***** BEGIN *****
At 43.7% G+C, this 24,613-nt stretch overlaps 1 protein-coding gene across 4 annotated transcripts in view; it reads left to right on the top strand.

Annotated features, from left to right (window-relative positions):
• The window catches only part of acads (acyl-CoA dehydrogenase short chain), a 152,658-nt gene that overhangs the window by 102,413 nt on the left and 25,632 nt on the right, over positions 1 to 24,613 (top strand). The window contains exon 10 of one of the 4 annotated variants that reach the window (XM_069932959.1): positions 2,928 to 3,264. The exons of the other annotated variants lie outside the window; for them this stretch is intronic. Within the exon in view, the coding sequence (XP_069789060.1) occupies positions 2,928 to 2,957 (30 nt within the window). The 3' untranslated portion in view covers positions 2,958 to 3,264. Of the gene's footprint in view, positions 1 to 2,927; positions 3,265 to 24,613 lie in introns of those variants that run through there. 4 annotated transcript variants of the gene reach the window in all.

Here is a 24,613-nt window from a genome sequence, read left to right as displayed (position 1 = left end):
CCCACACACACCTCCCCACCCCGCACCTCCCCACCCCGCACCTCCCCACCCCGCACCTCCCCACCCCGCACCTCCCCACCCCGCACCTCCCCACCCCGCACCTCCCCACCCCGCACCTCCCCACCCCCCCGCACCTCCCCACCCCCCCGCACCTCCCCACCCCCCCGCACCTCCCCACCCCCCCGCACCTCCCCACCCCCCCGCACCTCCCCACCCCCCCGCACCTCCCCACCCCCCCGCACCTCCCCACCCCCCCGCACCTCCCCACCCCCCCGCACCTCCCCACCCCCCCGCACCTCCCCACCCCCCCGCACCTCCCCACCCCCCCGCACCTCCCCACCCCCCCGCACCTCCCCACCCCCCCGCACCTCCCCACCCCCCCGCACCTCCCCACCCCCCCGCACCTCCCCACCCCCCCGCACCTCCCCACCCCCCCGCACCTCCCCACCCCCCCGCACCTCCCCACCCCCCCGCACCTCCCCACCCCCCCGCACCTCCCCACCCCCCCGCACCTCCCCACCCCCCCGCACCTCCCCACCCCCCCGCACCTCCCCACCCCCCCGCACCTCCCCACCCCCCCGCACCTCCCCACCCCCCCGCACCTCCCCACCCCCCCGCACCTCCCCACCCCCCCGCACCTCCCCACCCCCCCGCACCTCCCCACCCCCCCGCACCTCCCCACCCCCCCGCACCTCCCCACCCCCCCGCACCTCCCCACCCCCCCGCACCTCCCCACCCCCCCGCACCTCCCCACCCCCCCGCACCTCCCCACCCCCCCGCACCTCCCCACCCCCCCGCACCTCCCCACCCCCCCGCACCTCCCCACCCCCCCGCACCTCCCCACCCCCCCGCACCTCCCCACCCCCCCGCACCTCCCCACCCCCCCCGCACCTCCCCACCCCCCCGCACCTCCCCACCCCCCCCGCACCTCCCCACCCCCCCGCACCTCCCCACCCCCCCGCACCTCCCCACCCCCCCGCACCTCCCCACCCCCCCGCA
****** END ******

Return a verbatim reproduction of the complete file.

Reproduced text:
At 43.7% G+C, this 24,613-nt stretch overlaps 1 protein-coding gene across 4 annotated transcripts in view; it reads left to right on the top strand.

Annotated features, from left to right (window-relative positions):
• The window catches only part of acads (acyl-CoA dehydrogenase short chain), a 152,658-nt gene that overhangs the window by 102,413 nt on the left and 25,632 nt on the right, over positions 1 to 24,613 (top strand). The window contains exon 10 of one of the 4 annotated variants that reach the window (XM_069932959.1): positions 2,928 to 3,264. The exons of the other annotated variants lie outside the window; for them this stretch is intronic. Within the exon in view, the coding sequence (XP_069789060.1) occupies positions 2,928 to 2,957 (30 nt within the window). The 3' untranslated portion in view covers positions 2,958 to 3,264. Of the gene's footprint in view, positions 1 to 2,927; positions 3,265 to 24,613 lie in introns of those variants that run through there. 4 annotated transcript variants of the gene reach the window in all.

Here is a 24,613-nt window from a genome sequence, read left to right as displayed (position 1 = left end):
CCCACACACACCTCCCCACCCCGCACCTCCCCACCCCGCACCTCCCCACCCCGCACCTCCCCACCCCGCACCTCCCCACCCCGCACCTCCCCACCCCGCACCTCCCCACCCCGCACCTCCCCACCCCCCCGCACCTCCCCACCCCCCCGCACCTCCCCACCCCCCCGCACCTCCCCACCCCCCCGCACCTCCCCACCCCCCCGCACCTCCCCACCCCCCCGCACCTCCCCACCCCCCCGCACCTCCCCACCCCCCCGCACCTCCCCACCCCCCCGCACCTCCCCACCCCCCCGCACCTCCCCACCCCCCCGCACCTCCCCACCCCCCCGCACCTCCCCACCCCCCCGCACCTCCCCACCCCCCCGCACCTCCCCACCCCCCCGCACCTCCCCACCCCCCCGCACCTCCCCACCCCCCCGCACCTCCCCACCCCCCCGCACCTCCCCACCCCCCCGCACCTCCCCACCCCCCCGCACCTCCCCACCCCCCCGCACCTCCCCACCCCCCCGCACCTCCCCACCCCCCCGCACCTCCCCACCCCCCCGCACCTCCCCACCCCCCCGCACCTCCCCACCCCCCCGCACCTCCCCACCCCCCCGCACCTCCCCACCCCCCCGCACCTCCCCACCCCCCCGCACCTCCCCACCCCCCCGCACCTCCCCACCCCCCCGCACCTCCCCACCCCCCCGCACCTCCCCACCCCCCCGCACCTCCCCACCCCCCCGCACCTCCCCACCCCCCCGCACCTCCCCACCCCCCCGCACCTCCCCACCCCCCCGCACCTCCCCACCCCCCCGCACCTCCCCACCCCCCCGCACCTCCCCACCCCCCCGCACCTCCCCACCCCCCCGCACCTCCCCACCCCCCCGCACCTCCCCACCCCCCCCGCACCTCCCCACCCCCCCGCACCTCCCCACCCCCCCCGCACCTCCCCACCCCCCCGCACCTCCCCACCCCCCCGCACCTCCCCACCCCCCCGCACCTCCCCACCCCCCCGCA